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      Libya: Rebels Downplay Refinery Attack

      Libya's interim rebel government has tried to downplay an attack by Qaddafi forces on its oil industry as "an isolated event."
      By Gabe Kahn.
      First Publish: 9/15/2011, 10:22 PM

      Forces loyal to Muammar Qaddafi staged a guerilla attack on the front gate of Libya's largest oil refinery near the coastal town of Ras Lanuf on Monday, killing 15 guards.

      The attack shocked Libya's interim leaders, who now control nearly all the country's oil industry, including coastal export terminals – which are critical to solving the nascent government's liquidity crisis and getting the national economy started again.

      Many oilfields lie deep in the desert in an area known as the Sirte Basin - near the remaining loyalist strongholds - and are seen as vulnerable to attack.

      National Oil Corporation (NOC) chairman Nouri Berouin tried to downplay the attack Thursday telling reporters authorities were improving protection of infrastructure across the country.

      "It's an isolated incident. I don't think it will be repeated. We are preparing to give more protection to installations, especially after we finish in Sirte and Sabha," Berouin said in an interview late on Wednesday.

      Neither the nearby cities of Sirte, Qaddafi's home town, nor Sabha are yet under the control of Libya's interim leaders. And Bani Walid and Jeffra, also on the coast, are holding out as well.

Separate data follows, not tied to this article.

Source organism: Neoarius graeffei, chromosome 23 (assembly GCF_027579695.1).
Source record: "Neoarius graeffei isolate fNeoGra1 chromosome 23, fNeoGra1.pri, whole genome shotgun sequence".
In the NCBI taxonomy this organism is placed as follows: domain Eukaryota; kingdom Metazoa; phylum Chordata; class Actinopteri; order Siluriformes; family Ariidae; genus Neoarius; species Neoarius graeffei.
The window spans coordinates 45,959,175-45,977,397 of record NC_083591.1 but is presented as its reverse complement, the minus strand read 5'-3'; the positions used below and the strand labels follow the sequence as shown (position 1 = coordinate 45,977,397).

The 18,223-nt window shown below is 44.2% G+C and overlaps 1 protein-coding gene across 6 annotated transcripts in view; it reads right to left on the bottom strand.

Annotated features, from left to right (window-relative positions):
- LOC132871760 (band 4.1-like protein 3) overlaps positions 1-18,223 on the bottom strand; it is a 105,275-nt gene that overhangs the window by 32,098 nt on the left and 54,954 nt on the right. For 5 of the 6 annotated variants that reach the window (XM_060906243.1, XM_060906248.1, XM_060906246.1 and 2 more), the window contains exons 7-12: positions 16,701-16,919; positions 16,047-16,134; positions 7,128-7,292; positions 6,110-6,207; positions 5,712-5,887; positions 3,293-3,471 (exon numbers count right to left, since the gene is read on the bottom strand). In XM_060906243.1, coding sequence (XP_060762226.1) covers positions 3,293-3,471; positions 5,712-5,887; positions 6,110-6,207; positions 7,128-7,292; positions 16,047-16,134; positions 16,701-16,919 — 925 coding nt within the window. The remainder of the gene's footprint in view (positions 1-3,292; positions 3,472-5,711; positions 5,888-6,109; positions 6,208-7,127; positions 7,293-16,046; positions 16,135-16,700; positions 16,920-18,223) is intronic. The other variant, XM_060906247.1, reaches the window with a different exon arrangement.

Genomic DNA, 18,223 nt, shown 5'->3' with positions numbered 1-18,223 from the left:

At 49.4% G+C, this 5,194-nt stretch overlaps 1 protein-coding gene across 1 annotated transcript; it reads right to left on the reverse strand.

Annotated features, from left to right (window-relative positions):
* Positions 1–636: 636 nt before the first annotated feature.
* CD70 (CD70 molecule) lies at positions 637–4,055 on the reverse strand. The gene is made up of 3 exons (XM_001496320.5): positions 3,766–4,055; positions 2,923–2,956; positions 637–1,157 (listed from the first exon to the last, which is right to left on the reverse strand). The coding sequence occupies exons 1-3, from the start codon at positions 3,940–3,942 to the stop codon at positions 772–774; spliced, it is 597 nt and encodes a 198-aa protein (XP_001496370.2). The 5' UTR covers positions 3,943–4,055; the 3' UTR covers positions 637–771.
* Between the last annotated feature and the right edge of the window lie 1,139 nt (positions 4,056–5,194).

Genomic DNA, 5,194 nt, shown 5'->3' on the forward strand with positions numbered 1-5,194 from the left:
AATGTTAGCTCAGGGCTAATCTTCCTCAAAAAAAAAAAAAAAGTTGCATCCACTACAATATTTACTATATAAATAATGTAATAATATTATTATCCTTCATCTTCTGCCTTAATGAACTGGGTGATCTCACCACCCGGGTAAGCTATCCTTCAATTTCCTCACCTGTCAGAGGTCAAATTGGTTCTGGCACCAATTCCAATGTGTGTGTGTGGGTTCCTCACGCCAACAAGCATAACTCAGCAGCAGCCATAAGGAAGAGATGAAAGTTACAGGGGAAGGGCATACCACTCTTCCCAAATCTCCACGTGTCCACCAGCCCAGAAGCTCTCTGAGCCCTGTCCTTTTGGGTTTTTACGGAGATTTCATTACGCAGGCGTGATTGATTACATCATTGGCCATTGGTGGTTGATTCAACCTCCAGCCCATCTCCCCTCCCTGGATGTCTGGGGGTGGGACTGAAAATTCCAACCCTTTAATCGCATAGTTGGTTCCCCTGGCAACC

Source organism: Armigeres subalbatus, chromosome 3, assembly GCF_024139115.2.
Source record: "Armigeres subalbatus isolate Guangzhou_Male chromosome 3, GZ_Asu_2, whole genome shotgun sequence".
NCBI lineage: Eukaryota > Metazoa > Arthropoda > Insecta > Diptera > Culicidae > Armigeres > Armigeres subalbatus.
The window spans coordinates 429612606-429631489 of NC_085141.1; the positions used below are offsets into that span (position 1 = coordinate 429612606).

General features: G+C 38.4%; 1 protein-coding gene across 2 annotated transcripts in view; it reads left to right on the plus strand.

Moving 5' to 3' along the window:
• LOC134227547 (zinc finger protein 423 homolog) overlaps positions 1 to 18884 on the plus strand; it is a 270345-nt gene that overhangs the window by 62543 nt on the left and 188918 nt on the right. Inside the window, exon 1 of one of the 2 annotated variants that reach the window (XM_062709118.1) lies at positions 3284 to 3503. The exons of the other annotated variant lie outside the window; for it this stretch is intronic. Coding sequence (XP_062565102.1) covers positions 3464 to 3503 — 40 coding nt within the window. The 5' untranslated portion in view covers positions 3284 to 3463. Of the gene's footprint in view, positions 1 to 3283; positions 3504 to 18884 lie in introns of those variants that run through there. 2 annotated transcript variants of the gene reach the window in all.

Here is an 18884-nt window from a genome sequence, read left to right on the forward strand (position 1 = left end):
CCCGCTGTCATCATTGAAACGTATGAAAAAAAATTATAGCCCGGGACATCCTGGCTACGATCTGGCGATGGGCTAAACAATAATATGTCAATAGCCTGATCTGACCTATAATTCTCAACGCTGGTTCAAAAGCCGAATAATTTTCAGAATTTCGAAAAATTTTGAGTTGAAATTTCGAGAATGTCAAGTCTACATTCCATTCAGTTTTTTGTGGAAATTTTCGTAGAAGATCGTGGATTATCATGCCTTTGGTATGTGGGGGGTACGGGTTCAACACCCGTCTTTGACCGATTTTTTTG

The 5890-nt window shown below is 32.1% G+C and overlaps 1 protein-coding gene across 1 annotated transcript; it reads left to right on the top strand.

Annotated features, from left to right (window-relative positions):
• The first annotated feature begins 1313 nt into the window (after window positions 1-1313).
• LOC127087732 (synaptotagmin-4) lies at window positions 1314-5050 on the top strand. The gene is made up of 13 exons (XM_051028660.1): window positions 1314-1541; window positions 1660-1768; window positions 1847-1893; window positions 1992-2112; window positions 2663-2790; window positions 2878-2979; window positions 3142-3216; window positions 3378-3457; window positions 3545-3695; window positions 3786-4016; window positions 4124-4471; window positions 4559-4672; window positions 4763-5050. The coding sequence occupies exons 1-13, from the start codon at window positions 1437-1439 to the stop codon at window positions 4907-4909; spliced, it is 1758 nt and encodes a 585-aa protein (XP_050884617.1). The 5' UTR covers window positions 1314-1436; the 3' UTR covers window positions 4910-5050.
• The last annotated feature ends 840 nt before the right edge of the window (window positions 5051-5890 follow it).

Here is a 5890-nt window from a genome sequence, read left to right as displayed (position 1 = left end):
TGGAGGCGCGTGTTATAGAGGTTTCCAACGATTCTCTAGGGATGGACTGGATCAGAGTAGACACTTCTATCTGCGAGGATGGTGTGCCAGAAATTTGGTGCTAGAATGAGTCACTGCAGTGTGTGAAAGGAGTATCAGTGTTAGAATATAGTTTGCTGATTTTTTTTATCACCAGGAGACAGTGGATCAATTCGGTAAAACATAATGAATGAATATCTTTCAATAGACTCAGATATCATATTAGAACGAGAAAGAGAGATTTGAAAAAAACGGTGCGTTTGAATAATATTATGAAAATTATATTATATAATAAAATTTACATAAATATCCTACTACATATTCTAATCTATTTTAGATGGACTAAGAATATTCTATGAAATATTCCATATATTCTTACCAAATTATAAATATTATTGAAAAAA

Qaddafi, promising an extended insurgency against the rebels who drove him from power, has frequently threatened to attack oil facilities, knowing major disruptions in Libya's oil economy could ruin the new government.

      NOC has said it will begin exporting crude oil from the eastern port of Tobruk within 10 days and could be producing 1 million barrels per day (bpd) within six months.

      A spokesman for the ruling National Transitional Council (NTC) said the road stretching about 200 km (125 miles) from the contested city of Sirte to the Mediterranean export terminals of Es Sider, Brega and Ras Lanuf was now being guarded.

      "The national army has secured the road to Ras Lanuf, which Qaddafi troops attacked," Abdel Hafiz Ghoga, NTC vice chairman and official spokesman, told Reuters.

      NOC subsidiary, the Arabian Gulf Oil Company, has said it has a "small army" protecting its eastern fields, including Sarir which began pumping earlier this week.

      Berouin said gas production had begun in fields operated by Sirte Oil in the desert south of Brega, an area which includes the Hateiba fields.

      Under Qaddafi, the NOC acted as an umbrella organization for the smaller oil subsidiaries, managing commercial operations and representing Libya at international oil meetings such as the Organization of the Petroleum Exporting Countries (OPEC).

      Berouin, perhaps hinting at a managed economy in Libya, said the NOC should be reformed with some responsibilities given to the oil and finance ministry, currently headed by Ali Tarhouni.

      "The NOC needs a tune-up. Its function must not be ignored but we also need a ministry of oil to handle international affairs," he said.